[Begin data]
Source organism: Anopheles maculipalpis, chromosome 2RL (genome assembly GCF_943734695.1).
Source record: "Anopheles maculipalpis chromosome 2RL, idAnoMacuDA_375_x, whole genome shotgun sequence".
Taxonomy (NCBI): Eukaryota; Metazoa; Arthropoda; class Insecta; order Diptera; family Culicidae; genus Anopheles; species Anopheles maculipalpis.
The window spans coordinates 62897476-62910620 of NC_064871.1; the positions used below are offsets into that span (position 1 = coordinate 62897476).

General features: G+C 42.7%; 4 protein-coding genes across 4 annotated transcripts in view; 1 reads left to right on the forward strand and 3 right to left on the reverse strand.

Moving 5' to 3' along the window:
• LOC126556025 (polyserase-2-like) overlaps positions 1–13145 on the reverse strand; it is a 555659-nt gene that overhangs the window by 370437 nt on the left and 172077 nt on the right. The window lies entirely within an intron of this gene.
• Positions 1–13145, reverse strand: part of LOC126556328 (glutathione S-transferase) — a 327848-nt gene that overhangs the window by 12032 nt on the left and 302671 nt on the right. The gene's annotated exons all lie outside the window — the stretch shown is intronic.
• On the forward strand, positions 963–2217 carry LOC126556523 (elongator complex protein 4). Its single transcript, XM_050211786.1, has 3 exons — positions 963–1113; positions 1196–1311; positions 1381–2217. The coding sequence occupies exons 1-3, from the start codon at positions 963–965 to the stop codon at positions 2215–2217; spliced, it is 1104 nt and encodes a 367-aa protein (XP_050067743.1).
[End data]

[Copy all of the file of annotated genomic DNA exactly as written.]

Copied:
Source organism: Anopheles maculipalpis, chromosome 2RL (genome assembly GCF_943734695.1).
Source record: "Anopheles maculipalpis chromosome 2RL, idAnoMacuDA_375_x, whole genome shotgun sequence".
Taxonomy (NCBI): Eukaryota; Metazoa; Arthropoda; class Insecta; order Diptera; family Culicidae; genus Anopheles; species Anopheles maculipalpis.
The window spans coordinates 62897476-62910620 of NC_064871.1; the positions used below are offsets into that span (position 1 = coordinate 62897476).

General features: G+C 42.7%; 4 protein-coding genes across 4 annotated transcripts in view; 1 reads left to right on the forward strand and 3 right to left on the reverse strand.

Moving 5' to 3' along the window:
• LOC126556025 (polyserase-2-like) overlaps positions 1–13145 on the reverse strand; it is a 555659-nt gene that overhangs the window by 370437 nt on the left and 172077 nt on the right. The window lies entirely within an intron of this gene.
• Positions 1–13145, reverse strand: part of LOC126556328 (glutathione S-transferase) — a 327848-nt gene that overhangs the window by 12032 nt on the left and 302671 nt on the right. The gene's annotated exons all lie outside the window — the stretch shown is intronic.
• On the forward strand, positions 963–2217 carry LOC126556523 (elongator complex protein 4). Its single transcript, XM_050211786.1, has 3 exons — positions 963–1113; positions 1196–1311; positions 1381–2217. The coding sequence occupies exons 1-3, from the start codon at positions 963–965 to the stop codon at positions 2215–2217; spliced, it is 1104 nt and encodes a 367-aa protein (XP_050067743.1).